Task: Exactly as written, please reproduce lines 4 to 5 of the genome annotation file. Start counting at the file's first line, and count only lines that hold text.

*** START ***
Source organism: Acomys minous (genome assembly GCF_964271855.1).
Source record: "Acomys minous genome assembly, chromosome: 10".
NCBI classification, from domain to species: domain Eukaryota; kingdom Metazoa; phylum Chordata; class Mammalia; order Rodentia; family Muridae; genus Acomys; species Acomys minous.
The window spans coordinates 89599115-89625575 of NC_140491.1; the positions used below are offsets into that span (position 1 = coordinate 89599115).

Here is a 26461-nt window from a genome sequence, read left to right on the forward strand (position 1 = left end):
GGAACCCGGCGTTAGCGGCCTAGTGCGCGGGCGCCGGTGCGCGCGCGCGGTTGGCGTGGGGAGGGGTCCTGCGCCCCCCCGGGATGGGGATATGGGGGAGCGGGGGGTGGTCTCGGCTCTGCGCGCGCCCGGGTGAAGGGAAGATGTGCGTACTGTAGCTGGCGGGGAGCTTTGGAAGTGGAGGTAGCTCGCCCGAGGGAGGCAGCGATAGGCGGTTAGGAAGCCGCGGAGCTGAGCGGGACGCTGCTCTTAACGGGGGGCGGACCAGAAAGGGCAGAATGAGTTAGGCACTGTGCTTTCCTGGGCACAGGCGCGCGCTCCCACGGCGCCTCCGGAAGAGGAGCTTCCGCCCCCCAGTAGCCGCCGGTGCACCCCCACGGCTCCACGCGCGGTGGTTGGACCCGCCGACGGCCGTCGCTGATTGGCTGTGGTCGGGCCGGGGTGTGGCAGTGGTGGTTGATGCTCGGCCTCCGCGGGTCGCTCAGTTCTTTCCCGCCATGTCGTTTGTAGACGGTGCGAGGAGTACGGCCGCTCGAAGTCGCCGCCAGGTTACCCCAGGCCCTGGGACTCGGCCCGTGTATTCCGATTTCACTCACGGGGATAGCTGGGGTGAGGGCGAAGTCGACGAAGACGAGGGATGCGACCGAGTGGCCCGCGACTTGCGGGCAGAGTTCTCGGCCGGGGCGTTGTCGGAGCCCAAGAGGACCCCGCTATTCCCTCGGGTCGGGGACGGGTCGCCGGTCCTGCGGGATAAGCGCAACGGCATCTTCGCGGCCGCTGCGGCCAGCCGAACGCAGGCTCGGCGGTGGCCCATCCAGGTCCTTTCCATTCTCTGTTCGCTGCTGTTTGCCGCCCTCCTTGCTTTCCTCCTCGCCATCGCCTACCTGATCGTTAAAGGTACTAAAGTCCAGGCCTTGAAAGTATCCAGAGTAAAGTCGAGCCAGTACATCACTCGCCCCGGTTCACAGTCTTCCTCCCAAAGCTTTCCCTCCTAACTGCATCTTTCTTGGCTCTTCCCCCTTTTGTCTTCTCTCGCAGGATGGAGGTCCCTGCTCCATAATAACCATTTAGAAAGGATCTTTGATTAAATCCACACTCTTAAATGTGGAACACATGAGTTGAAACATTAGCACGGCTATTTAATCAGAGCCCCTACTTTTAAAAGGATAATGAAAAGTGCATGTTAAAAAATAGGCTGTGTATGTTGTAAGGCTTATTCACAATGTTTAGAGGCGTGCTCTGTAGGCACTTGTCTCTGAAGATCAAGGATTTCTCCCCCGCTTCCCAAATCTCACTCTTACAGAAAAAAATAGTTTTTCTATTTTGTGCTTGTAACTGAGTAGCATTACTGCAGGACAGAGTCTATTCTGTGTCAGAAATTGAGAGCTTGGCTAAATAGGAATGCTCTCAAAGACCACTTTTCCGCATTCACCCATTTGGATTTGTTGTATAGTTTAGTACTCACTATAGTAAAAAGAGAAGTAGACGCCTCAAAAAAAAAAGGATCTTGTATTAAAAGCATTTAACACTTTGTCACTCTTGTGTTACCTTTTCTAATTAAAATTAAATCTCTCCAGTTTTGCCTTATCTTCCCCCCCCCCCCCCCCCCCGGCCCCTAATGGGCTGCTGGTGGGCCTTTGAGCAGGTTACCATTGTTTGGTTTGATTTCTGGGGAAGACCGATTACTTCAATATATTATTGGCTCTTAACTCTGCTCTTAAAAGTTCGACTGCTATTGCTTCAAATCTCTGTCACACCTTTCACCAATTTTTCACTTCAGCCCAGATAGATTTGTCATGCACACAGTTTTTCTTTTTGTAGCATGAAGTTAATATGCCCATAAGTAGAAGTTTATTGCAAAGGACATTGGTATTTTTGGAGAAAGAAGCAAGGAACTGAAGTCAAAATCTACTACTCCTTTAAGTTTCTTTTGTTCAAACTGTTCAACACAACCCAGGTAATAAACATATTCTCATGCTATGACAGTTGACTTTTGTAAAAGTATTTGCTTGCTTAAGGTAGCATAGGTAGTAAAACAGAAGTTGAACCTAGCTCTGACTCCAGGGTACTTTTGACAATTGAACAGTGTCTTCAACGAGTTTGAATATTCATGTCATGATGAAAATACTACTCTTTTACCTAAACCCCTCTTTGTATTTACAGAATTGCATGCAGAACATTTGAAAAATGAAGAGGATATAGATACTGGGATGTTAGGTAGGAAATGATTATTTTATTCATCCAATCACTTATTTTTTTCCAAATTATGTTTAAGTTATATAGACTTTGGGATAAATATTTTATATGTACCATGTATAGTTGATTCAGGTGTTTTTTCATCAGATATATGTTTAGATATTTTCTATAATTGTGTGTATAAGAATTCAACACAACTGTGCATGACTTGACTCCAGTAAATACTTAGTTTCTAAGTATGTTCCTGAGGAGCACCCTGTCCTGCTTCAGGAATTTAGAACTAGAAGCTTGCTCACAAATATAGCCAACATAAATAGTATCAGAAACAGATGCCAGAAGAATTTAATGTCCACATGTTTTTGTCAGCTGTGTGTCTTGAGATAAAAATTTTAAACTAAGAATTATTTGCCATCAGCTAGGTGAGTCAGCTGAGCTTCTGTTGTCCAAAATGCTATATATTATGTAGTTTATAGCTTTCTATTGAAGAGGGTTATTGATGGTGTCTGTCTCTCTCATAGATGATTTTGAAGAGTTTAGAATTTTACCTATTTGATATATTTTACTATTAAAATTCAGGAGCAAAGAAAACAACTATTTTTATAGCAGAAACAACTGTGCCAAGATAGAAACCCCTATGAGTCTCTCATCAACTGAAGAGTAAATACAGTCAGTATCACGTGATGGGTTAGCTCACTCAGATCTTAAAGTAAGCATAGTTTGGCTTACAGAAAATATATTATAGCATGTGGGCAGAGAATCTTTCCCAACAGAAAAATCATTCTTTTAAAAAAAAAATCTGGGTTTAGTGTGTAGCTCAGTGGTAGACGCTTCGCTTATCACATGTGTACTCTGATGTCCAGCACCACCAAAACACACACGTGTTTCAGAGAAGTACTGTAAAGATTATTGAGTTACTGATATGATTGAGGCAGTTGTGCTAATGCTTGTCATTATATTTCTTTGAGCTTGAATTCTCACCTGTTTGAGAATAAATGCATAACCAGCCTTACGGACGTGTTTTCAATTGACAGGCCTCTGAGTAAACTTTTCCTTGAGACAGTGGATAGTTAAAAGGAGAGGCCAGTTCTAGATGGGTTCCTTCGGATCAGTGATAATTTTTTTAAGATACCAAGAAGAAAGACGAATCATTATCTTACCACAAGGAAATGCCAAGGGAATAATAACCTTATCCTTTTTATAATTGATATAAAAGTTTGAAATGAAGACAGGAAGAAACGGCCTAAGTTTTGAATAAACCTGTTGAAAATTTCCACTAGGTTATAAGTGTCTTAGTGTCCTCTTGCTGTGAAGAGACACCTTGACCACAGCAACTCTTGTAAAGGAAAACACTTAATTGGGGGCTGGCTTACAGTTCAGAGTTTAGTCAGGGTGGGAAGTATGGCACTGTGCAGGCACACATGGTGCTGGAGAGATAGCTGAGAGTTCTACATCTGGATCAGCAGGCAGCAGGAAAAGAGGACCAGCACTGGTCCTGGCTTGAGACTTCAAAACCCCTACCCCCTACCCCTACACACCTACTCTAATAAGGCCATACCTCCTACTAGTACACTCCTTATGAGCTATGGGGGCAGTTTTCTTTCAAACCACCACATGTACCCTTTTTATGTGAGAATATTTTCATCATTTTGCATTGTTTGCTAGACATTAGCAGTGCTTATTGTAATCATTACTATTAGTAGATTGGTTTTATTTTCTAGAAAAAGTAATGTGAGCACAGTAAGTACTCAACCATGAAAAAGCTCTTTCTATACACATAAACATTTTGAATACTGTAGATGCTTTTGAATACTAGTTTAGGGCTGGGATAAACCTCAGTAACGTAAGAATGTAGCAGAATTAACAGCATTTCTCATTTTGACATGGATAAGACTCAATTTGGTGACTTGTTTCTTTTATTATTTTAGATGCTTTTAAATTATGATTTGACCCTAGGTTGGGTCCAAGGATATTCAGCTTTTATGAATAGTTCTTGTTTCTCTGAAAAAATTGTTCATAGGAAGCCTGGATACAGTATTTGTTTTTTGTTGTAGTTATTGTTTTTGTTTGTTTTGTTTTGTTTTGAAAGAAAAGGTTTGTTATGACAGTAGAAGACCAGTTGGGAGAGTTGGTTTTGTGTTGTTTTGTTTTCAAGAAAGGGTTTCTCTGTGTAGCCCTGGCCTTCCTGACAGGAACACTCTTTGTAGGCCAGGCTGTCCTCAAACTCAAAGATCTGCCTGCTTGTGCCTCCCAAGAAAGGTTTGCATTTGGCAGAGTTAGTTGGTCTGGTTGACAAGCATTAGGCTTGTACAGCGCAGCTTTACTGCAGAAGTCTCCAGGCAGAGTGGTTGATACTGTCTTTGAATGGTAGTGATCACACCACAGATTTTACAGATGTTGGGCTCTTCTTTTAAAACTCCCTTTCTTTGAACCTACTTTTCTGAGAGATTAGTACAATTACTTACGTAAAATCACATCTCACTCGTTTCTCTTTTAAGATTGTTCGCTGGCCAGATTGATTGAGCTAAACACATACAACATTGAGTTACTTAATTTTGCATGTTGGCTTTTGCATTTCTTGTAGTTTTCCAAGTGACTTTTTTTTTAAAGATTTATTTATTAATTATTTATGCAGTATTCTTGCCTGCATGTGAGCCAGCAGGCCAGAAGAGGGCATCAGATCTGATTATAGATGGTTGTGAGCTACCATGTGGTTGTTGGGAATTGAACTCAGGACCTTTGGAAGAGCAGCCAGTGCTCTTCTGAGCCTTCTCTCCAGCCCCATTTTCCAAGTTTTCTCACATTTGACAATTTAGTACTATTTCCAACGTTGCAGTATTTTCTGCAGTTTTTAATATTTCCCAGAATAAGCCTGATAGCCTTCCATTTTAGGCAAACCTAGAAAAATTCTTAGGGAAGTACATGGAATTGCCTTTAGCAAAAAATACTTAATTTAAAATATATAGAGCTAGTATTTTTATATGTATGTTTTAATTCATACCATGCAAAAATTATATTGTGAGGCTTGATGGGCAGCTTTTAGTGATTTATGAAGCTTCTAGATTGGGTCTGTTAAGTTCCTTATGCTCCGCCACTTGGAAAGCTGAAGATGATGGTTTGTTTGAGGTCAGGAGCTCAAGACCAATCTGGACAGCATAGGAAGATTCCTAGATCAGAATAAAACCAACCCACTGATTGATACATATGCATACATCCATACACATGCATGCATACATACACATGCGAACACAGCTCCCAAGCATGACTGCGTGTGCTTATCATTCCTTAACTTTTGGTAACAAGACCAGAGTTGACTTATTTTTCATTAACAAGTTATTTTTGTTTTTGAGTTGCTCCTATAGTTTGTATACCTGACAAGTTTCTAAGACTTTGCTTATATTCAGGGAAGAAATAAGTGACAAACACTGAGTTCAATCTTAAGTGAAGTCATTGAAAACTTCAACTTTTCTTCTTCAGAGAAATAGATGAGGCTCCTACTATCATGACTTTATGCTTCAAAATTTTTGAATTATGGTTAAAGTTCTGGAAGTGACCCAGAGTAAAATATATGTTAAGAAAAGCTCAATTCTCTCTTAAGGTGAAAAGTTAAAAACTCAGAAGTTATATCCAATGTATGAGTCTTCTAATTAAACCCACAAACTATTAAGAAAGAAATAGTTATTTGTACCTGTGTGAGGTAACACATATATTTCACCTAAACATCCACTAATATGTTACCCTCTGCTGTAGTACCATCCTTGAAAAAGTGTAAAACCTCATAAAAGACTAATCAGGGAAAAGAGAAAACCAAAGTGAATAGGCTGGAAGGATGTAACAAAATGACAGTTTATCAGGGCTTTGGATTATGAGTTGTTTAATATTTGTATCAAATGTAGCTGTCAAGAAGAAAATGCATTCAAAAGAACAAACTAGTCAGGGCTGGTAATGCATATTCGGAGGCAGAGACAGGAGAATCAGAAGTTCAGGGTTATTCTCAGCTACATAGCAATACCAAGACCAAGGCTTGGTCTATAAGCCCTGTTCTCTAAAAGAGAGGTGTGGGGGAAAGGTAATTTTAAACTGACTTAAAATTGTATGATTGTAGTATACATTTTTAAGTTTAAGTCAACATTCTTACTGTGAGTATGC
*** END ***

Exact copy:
The window spans coordinates 89599115-89625575 of NC_140491.1; the positions used below are offsets into that span (position 1 = coordinate 89599115).

Here is a 26461-nt window from a genome sequence, read left to right on the forward strand (position 1 = left end):